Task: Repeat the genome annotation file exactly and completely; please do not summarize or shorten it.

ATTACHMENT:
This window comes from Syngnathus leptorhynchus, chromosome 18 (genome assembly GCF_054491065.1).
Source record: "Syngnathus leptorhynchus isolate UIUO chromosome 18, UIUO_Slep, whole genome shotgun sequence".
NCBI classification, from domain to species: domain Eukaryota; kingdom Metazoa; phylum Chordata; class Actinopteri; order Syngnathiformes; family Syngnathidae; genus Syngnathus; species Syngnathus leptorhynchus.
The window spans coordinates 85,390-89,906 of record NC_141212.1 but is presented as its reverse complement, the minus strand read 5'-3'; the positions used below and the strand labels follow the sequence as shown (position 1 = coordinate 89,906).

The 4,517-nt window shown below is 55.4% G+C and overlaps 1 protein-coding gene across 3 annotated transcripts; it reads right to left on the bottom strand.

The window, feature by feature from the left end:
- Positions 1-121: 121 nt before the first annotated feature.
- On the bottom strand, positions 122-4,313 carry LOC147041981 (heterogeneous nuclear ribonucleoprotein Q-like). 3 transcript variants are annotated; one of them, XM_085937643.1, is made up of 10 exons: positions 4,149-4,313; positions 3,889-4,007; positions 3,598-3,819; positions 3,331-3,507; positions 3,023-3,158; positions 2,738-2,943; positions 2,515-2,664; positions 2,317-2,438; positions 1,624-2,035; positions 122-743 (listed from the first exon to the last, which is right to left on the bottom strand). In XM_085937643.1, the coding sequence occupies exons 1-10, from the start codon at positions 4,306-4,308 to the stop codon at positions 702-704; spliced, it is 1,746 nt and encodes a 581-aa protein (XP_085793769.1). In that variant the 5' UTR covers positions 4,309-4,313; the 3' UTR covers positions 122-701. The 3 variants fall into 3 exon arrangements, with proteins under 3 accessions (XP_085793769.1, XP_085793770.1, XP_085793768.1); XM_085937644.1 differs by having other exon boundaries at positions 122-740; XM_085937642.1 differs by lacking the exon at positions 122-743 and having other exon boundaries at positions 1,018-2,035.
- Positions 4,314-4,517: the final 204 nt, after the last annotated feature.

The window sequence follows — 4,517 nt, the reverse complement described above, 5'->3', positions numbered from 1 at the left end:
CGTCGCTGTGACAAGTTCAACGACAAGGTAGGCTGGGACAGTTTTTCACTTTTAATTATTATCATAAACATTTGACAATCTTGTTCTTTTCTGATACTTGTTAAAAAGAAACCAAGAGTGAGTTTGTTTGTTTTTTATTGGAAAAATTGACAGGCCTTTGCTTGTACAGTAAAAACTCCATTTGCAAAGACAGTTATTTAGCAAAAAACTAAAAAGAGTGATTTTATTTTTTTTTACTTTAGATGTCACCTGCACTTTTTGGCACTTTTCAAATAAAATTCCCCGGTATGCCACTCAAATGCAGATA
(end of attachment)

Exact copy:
This window comes from Syngnathus leptorhynchus, chromosome 18 (genome assembly GCF_054491065.1).
Source record: "Syngnathus leptorhynchus isolate UIUO chromosome 18, UIUO_Slep, whole genome shotgun sequence".
NCBI classification, from domain to species: domain Eukaryota; kingdom Metazoa; phylum Chordata; class Actinopteri; order Syngnathiformes; family Syngnathidae; genus Syngnathus; species Syngnathus leptorhynchus.
The window spans coordinates 85,390-89,906 of record NC_141212.1 but is presented as its reverse complement, the minus strand read 5'-3'; the positions used below and the strand labels follow the sequence as shown (position 1 = coordinate 89,906).

The 4,517-nt window shown below is 55.4% G+C and overlaps 1 protein-coding gene across 3 annotated transcripts; it reads right to left on the bottom strand.

The window, feature by feature from the left end:
- Positions 1-121: 121 nt before the first annotated feature.
- On the bottom strand, positions 122-4,313 carry LOC147041981 (heterogeneous nuclear ribonucleoprotein Q-like). 3 transcript variants are annotated; one of them, XM_085937643.1, is made up of 10 exons: positions 4,149-4,313; positions 3,889-4,007; positions 3,598-3,819; positions 3,331-3,507; positions 3,023-3,158; positions 2,738-2,943; positions 2,515-2,664; positions 2,317-2,438; positions 1,624-2,035; positions 122-743 (listed from the first exon to the last, which is right to left on the bottom strand). In XM_085937643.1, the coding sequence occupies exons 1-10, from the start codon at positions 4,306-4,308 to the stop codon at positions 702-704; spliced, it is 1,746 nt and encodes a 581-aa protein (XP_085793769.1). In that variant the 5' UTR covers positions 4,309-4,313; the 3' UTR covers positions 122-701. The 3 variants fall into 3 exon arrangements, with proteins under 3 accessions (XP_085793769.1, XP_085793770.1, XP_085793768.1); XM_085937644.1 differs by having other exon boundaries at positions 122-740; XM_085937642.1 differs by lacking the exon at positions 122-743 and having other exon boundaries at positions 1,018-2,035.
- Positions 4,314-4,517: the final 204 nt, after the last annotated feature.

The window sequence follows — 4,517 nt, the reverse complement described above, 5'->3', positions numbered from 1 at the left end:
CGTCGCTGTGACAAGTTCAACGACAAGGTAGGCTGGGACAGTTTTTCACTTTTAATTATTATCATAAACATTTGACAATCTTGTTCTTTTCTGATACTTGTTAAAAAGAAACCAAGAGTGAGTTTGTTTGTTTTTTATTGGAAAAATTGACAGGCCTTTGCTTGTACAGTAAAAACTCCATTTGCAAAGACAGTTATTTAGCAAAAAACTAAAAAGAGTGATTTTATTTTTTTTTACTTTAGATGTCACCTGCACTTTTTGGCACTTTTCAAATAAAATTCCCCGGTATGCCACTCAAATGCAGATA